- September 2018 - The service is finally called Azure DevOps and receives a free-tier that anyone can use.
The below sections can be read out-of-band but will often refer to other sections - it’s called a tool chain, after all. They are in no particular order except what came to mind first.
The CODEOWNERS File
This feature, missing from Azure DevOps that but present on GitHub, is the CODEOWNERS file. Placing this file inside a repository automatically establishes ownership over the configured files and folders, with a lot of levers to pull for fine-grained control. What does this mean?
- Pull Requests that include changes to that code can automatically include the owners on the pull request as required approvers.
- Ownership can be viewed in the UI directly (without even really knowing about the CODEOWNERS file existing).
- The CODEOWNERS file can only be modified by the owner of the repository itself.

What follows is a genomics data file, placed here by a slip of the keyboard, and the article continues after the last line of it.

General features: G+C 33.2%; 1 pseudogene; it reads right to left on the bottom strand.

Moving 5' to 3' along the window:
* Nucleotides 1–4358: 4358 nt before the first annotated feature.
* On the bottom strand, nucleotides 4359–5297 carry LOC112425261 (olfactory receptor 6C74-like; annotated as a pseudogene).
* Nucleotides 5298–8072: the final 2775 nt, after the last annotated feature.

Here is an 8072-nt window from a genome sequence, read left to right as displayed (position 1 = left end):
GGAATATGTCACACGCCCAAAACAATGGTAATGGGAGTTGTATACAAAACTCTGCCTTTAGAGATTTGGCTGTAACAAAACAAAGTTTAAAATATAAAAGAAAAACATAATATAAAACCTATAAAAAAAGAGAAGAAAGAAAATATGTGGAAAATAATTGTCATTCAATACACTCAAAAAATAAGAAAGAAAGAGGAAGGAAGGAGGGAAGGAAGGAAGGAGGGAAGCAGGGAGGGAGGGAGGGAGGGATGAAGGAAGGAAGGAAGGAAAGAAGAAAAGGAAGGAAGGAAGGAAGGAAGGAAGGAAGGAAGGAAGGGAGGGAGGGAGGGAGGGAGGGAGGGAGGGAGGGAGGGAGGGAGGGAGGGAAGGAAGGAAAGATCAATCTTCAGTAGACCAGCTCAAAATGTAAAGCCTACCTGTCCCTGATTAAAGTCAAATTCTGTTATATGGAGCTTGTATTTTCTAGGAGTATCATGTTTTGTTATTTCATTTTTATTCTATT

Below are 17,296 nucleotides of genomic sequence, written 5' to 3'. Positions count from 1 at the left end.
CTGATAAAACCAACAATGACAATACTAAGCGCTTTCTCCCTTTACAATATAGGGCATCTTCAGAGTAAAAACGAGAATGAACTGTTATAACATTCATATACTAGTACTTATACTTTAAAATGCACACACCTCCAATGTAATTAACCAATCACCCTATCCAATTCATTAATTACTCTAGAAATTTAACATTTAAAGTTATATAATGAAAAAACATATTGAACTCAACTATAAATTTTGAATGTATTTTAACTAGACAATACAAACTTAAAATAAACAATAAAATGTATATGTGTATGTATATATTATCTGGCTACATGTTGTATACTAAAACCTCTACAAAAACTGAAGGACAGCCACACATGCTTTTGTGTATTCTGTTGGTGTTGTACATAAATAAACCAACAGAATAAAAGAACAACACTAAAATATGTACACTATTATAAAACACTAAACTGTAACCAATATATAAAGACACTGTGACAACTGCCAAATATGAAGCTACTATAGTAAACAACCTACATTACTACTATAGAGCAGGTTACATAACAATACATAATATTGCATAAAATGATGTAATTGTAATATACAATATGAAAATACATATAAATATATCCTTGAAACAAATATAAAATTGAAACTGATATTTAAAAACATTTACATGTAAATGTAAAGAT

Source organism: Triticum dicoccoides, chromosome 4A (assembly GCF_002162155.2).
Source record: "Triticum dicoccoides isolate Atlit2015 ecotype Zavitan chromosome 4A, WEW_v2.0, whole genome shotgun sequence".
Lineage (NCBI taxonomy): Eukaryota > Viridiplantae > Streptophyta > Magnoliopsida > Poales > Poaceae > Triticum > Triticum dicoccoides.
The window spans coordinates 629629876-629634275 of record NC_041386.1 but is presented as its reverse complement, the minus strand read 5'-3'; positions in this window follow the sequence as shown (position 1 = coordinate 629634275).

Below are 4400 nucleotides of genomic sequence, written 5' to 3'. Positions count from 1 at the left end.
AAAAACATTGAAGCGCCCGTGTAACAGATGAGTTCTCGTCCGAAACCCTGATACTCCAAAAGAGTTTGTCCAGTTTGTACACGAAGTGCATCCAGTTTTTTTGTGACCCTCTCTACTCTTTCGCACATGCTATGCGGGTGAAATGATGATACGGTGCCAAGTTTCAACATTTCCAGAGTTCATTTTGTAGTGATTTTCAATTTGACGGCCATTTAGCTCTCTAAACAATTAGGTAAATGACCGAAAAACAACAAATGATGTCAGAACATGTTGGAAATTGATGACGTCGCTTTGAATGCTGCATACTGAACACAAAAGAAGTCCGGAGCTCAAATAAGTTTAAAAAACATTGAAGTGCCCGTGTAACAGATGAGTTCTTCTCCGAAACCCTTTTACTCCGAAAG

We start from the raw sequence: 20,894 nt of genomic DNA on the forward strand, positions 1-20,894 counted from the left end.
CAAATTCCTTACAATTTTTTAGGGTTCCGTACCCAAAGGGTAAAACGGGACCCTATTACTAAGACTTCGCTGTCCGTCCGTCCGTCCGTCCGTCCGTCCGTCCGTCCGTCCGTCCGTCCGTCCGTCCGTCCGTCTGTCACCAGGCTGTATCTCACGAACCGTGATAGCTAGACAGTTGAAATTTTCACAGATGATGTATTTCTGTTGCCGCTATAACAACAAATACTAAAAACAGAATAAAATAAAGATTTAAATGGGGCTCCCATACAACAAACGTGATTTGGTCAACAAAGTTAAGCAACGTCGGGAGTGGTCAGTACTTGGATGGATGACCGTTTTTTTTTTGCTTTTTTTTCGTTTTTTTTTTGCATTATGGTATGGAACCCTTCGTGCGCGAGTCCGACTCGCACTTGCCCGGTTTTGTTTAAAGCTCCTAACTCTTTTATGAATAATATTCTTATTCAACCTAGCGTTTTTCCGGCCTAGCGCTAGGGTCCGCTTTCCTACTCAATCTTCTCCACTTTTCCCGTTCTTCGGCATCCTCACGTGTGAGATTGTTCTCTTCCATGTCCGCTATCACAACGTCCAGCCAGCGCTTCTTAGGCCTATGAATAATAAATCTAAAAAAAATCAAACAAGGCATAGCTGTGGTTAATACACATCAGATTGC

This is perfect for repositories with cross-team responsibilities and happens to align perfectly with companies trying to adopt InnerSource cultures.
Here’s an example of a CODEOWNERS file:
# This is a comment.
# Each line is a file pattern followed by one or more owners.
# These owners will be the default owners for everything in
# the repo. Unless a later match takes precedence,
# @global-owner1 and @global-owner2 will be requested for
# review when someone opens a pull request.
* @global-owner1 @global-owner2
# Order is important; the last matching pattern takes the most
# precedence. When someone opens a pull request that only
# modifies JS files, only @js-owner and not the global
# owner(s) will be requested for a review.
*.js @js-owner #This is an inline comment.
# You can also use email addresses if you prefer. They'll be
# used to look up users just like we do for commit author